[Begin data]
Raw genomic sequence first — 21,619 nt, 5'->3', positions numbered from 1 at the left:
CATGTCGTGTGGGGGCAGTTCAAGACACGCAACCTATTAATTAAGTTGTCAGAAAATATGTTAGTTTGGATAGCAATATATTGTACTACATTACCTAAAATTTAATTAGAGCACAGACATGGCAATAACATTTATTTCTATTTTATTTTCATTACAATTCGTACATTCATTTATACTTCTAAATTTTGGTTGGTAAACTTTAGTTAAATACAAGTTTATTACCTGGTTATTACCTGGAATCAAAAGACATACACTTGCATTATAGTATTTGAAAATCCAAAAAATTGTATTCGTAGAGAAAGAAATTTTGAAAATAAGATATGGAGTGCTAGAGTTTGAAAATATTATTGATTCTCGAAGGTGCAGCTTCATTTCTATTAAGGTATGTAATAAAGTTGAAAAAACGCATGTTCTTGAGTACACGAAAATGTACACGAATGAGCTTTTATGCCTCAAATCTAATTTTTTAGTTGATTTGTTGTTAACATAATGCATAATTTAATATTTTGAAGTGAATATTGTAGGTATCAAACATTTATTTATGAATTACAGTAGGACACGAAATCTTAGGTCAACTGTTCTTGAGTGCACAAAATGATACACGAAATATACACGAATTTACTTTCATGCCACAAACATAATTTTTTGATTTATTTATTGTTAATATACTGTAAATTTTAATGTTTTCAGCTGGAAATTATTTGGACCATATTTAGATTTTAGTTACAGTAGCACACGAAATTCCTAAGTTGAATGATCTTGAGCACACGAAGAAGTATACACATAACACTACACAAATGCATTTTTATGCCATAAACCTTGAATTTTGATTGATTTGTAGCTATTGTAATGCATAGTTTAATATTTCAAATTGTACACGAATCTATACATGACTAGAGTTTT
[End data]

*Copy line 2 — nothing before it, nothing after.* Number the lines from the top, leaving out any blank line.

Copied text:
CATGTCGTGTGGGGGCAGTTCAAGACACGCAACCTATTAATTAAGTTGTCAGAAAATATGTTAGTTTGGATAGCAATATATTGTACTACATTACCTAAAATTTAATTAGAGCACAGACATGGCAATAACATTTATTTCTATTTTATTTTCATTACAATTCGTACATTCATTTATACTTCTAAATTTTGGTTGGTAAACTTTAGTTAAATACAAGTTTATTACCTGGTTATTACCTGGAATCAAAAGACATACACTTGCATTATAGTATTTGAAAATCCAAAAAATTGTATTCGTAGAGAAAGAAATTTTGAAAATAAGATATGGAGTGCTAGAGTTTGAAAATATTATTGATTCTCGAAGGTGCAGCTTCATTTCTATTAAGGTATGTAATAAAGTTGAAAAAACGCATGTTCTTGAGTACACGAAAATGTACACGAATGAGCTTTTATGCCTCAAATCTAATTTTTTAGTTGATTTGTTGTTAACATAATGCATAATTTAATATTTTGAAGTGAATATTGTAGGTATCAAACATTTATTTATGAATTACAGTAGGACACGAAATCTTAGGTCAACTGTTCTTGAGTGCACAAAATGATACACGAAATATACACGAATTTACTTTCATGCCACAAACATAATTTTTTGATTTATTTATTGTTAATATACTGTAAATTTTAATGTTTTCAGCTGGAAATTATTTGGACCATATTTAGATTTTAGTTACAGTAGCACACGAAATTCCTAAGTTGAATGATCTTGAGCACACGAAGAAGTATACACATAACACTACACAAATGCATTTTTATGCCATAAACCTTGAATTTTGATTGATTTGTAGCTATTGTAATGCATAGTTTAATATTTCAAATTGTACACGAATCTATACATGACTAGAGTTTT